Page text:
Since “Keeping Up With the Kardashians” premiered in 2007, the reality show has been a ratings-generating, attention-grabbing stalwart for NBCUniversal’s E! network. That all ends next year when the show concludes its run on the channel after what will be its 20th season.
Neither the Kardashian-Jenner clan nor the Comcast-owned network said why they were parting ways. A statement Kim Kardashian West posted on Instagram two weeks ago merely thanked E! “for being our partner.”
The Kardashian-Jenner empire provided fodder for what ultimately will be 14 years of family drama, not to mention various spinoffs from the flagship show. But its legacy is more involved than that.
On a macro level, the show’s exit is interesting because of what it says about the changing businesses of TV and celebrity that the show embodies. Audiences, especially younger viewers, are bailing on linear cable TV for streaming services, as well as other entertainment options, including Fortnite and TikTok.
And the Kardashians and Jenners are going where their audience already spends most of its time — to social media. With the quick adoption of rapidly proliferating social apps, they don’t need a legacy TV network to reach fans (and haters).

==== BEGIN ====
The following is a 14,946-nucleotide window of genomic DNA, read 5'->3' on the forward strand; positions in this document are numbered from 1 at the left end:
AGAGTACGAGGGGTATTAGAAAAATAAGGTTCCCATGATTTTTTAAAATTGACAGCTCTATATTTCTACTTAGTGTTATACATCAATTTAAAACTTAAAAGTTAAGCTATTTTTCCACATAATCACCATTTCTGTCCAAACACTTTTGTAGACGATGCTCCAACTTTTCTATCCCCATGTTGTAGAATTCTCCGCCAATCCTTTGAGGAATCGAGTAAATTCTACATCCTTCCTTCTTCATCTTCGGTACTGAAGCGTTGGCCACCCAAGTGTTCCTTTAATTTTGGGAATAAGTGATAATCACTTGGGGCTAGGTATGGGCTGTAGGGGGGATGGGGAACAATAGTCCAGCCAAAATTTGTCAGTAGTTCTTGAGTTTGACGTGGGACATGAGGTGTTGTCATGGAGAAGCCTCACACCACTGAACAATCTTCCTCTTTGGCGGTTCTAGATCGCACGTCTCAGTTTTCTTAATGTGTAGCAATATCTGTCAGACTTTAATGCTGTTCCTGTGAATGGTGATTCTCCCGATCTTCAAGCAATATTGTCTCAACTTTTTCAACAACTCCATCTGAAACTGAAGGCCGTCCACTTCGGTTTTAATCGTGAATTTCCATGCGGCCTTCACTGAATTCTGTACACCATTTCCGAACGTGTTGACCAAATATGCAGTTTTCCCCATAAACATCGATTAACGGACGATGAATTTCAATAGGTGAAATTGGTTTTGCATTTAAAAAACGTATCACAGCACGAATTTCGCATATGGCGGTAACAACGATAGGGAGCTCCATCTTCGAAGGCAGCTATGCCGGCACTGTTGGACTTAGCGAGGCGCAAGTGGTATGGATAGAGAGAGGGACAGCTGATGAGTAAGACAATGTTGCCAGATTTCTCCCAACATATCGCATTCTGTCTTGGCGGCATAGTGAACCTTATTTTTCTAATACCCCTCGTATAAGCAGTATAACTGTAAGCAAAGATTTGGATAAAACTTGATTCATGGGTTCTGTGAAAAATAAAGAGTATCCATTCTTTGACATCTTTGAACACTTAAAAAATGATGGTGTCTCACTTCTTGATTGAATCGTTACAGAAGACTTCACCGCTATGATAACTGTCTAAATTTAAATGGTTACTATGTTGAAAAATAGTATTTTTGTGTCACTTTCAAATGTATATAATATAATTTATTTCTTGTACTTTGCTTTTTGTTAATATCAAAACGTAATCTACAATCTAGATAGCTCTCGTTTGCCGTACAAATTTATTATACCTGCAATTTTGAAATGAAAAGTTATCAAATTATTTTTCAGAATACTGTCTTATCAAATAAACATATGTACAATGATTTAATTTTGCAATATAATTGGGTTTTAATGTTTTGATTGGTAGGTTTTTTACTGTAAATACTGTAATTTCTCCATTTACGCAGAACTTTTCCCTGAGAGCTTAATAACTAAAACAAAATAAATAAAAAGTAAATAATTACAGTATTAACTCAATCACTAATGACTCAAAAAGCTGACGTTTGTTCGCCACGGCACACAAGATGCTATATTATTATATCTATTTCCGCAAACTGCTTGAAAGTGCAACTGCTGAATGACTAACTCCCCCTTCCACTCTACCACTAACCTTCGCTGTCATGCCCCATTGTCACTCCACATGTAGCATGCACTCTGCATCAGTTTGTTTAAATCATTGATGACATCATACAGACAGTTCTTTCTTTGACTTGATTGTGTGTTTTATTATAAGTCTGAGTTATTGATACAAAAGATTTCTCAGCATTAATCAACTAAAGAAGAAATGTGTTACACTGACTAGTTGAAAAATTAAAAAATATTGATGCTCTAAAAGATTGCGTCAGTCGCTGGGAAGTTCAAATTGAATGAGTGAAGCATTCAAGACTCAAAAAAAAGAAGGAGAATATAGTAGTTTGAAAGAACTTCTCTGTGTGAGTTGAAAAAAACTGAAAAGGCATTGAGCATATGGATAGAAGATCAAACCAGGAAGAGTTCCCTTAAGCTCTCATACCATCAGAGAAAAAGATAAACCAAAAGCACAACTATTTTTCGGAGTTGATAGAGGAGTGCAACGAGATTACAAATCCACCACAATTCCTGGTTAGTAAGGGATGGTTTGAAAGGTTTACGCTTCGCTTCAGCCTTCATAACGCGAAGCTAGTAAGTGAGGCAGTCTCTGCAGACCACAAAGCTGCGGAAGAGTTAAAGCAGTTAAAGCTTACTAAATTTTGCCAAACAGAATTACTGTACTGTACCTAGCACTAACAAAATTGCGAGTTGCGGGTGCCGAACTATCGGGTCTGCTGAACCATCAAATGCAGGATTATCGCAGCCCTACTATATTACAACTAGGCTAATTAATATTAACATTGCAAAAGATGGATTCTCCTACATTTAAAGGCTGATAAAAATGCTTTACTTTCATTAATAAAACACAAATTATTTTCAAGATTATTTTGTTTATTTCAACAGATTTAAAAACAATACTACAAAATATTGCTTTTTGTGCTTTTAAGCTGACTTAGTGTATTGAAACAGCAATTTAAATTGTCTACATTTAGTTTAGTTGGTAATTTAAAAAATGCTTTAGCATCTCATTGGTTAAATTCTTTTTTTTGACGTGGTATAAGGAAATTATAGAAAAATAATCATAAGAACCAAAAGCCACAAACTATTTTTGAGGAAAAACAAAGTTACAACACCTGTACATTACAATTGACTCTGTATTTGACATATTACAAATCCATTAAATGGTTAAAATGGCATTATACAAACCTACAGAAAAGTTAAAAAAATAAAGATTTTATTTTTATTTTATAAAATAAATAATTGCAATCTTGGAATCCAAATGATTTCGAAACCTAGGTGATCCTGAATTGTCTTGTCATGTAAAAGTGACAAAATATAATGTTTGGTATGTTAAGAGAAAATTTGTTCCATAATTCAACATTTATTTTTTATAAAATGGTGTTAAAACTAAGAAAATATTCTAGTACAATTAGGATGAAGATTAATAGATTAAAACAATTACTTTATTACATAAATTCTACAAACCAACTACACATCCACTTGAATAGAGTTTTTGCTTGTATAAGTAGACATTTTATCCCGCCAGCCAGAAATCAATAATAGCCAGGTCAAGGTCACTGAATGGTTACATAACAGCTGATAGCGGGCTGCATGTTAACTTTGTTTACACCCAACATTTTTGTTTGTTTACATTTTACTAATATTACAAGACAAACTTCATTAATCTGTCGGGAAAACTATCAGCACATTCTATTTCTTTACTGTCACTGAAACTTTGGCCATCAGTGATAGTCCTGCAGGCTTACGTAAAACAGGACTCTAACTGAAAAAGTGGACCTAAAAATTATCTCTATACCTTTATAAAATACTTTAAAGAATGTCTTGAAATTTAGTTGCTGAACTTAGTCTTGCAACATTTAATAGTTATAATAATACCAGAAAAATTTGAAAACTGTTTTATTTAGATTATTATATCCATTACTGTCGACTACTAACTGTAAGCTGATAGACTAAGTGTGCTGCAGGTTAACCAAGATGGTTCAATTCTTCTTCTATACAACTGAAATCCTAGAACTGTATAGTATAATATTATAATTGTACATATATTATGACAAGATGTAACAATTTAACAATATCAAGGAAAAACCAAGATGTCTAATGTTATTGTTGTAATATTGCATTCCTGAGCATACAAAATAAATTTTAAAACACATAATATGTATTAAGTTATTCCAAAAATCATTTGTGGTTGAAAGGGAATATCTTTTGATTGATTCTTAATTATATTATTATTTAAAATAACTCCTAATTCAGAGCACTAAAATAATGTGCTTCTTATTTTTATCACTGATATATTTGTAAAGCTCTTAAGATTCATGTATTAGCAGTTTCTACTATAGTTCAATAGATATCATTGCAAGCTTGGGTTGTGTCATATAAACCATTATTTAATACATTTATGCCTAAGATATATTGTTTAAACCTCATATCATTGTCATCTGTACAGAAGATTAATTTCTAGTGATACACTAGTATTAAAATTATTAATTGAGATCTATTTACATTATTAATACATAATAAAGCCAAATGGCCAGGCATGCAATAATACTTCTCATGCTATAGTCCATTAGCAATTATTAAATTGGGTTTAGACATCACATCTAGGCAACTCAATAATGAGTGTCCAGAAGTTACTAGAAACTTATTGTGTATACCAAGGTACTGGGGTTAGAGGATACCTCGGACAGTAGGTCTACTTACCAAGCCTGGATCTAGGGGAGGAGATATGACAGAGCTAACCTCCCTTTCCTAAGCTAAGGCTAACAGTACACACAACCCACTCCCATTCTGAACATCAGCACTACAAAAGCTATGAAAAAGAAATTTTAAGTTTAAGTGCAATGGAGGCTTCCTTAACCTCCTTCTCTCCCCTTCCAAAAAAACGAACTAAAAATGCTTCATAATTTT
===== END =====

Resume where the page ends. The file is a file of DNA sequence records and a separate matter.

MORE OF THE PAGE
Despite the COVID-19 pandemic that has kept Americans confined to their living rooms like never before, 2020 is expected to be a record year for the number of people who ditch pay-TV, said Ross Benes, an e-marketing analyst.
The decline in live TV ratings played out during the run of “Keeping Up With the Kardashians.” Its ratings peaked with the Season 4 finale in February 2010, which had 4.8 million viewers, according to Nielsen numbers. The most recent episode had just 810,000 total viewers.
But the Kardashians have their own ways of taking advantage of their massive online followings and staying fresh with the Gen Z crowd flooding new apps. Unlike traditional paid TV, platforms such as YouTube and TikTok track the videos its users watch and make recommendations, which could help the Kardashians get in front of younger eyeballs.
A step ahead
Well before the rise of TikTok, the Kardashians demonstrated an ability to stay ahead of their celebrity rivals when it came to courting followers digitally with their own apps, social accounts and even a mobile video game (“Kim Kardashian: Hollywood”). Brand influencer work on social media is an obvious way for them to continue to flex their power.
“Their relevance is not on TV, their relevance is on Snapchat and social media,” said Eunice Shin, a partner at brand and business consultancy Prophet. “They are absolute brand marketers, and that’s what they exist for. They don’t necessarily need television to do that.”
No one will be surprised if the Kardashians end up with a blockbuster producing deal with Netflix or one of the many companies chasing its subscriber counts and stock market valuation.
Whatever they do next, there’s no doubt they will remain “a headline-grabbing, attention-grabbing, ratings-grabbing machine,” said Kyle Hjelmeseth, president of G&B Digital Management. “Whatever happens next is going to be surprising only to those who haven’t been watching what influencers have been doing.”